I was so impressed with this young lady’s composure and maturity. Imagine the embarrassment of falling off in front of a huge crowd (over 1,000 people watching), not to mention the blow to your personal confidence. She picked herself up, dusted off the dirt and got right back up on her horse and rode it like a champ. No tears, no anger, no blaming; but she did have a smile on her face the whole time. She just rode like a cowgirl (but in breeches and tall boots) and I think everyone in the audience, like me, was both empathetic and impressed.
And by the way, you might wonder what led to this incident to begin with and why we were quick not to blame the horse. As I mentioned, I didn’t see the whole thing start, but the rider and audience filled me in on the details. She was riding along just fine when the horse suddenly stopped, put his head down (pulling the reins out of the rider’s hands) and shook his whole body (sometimes, when you have an itch, you have to scratch it). Don’t you hate it when that happens? Unfortunately, not only did she drop the reins, leaving her with no means to control the horse, but then when he shook, she slipped back behind the saddle, startling the horse and causing him to run bucking across the arena. The rider had no reins and she got way out of balance when the horse turned to bolt, so with the first little buck she was air borne. It was a very unfortunate series of events but there was no malice or intention on the part of the horse and the rider knew that.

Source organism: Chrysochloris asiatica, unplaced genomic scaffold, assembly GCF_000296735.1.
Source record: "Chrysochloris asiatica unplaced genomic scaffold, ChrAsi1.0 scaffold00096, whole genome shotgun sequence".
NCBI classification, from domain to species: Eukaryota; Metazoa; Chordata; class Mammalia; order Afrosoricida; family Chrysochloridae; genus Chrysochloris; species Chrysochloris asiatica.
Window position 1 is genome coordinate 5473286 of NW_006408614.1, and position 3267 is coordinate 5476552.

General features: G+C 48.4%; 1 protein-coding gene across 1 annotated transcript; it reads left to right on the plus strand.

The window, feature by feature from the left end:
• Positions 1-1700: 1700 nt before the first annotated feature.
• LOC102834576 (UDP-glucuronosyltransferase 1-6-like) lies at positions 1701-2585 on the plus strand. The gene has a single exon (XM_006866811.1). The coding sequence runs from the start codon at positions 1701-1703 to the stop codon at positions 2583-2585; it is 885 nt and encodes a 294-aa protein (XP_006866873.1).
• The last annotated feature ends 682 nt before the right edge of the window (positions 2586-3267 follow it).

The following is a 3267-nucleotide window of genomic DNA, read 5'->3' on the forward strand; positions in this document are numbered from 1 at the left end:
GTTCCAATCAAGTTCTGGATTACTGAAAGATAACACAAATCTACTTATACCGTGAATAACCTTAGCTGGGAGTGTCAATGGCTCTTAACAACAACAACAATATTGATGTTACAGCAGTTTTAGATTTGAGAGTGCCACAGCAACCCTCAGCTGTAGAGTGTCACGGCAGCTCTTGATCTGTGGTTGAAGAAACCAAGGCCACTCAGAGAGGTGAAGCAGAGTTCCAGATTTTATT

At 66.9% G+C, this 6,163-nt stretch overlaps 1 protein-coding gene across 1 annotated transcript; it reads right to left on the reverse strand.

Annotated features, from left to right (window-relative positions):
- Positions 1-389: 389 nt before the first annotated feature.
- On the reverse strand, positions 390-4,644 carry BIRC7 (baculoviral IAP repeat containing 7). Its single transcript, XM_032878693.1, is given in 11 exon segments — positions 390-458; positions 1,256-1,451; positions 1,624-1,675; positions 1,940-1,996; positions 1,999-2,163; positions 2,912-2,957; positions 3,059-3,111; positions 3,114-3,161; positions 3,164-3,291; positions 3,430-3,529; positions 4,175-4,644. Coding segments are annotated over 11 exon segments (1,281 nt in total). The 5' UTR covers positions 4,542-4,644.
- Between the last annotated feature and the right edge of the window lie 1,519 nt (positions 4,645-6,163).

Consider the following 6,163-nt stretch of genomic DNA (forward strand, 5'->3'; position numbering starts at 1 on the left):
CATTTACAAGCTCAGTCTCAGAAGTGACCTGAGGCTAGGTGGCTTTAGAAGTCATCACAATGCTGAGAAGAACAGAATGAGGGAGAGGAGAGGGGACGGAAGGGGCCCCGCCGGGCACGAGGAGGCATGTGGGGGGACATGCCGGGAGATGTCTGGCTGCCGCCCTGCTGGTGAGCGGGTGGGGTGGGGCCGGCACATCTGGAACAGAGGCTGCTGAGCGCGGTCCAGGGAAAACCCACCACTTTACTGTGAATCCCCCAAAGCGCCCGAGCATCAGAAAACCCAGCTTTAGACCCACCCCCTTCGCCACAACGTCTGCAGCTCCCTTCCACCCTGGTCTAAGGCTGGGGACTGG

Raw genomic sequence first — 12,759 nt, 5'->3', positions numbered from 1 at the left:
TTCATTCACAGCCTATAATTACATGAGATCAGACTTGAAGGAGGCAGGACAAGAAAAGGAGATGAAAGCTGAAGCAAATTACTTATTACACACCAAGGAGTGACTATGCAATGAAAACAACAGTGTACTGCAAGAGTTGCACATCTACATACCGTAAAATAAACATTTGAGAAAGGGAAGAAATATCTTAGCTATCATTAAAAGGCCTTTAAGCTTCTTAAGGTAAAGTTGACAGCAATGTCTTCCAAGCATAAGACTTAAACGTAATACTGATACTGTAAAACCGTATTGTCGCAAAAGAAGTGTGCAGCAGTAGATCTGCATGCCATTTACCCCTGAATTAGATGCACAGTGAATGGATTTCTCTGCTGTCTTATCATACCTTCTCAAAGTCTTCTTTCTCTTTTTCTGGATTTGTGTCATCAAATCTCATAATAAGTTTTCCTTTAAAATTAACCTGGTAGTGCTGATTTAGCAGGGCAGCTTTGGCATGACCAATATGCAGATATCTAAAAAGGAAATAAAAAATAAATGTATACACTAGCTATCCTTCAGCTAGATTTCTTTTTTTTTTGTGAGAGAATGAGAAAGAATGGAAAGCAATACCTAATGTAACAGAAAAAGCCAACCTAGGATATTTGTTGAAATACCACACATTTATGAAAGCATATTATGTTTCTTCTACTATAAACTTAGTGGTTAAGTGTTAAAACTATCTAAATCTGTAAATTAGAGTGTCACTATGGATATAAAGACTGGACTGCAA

This gal was young; but her composure and maturity were that of an old soul. I was so impressed with her attitude and that she did not blame the horse. She was an excellent role model to all of us and I just hope I can be that classy when and if it happens to me.
Enjoy the ride,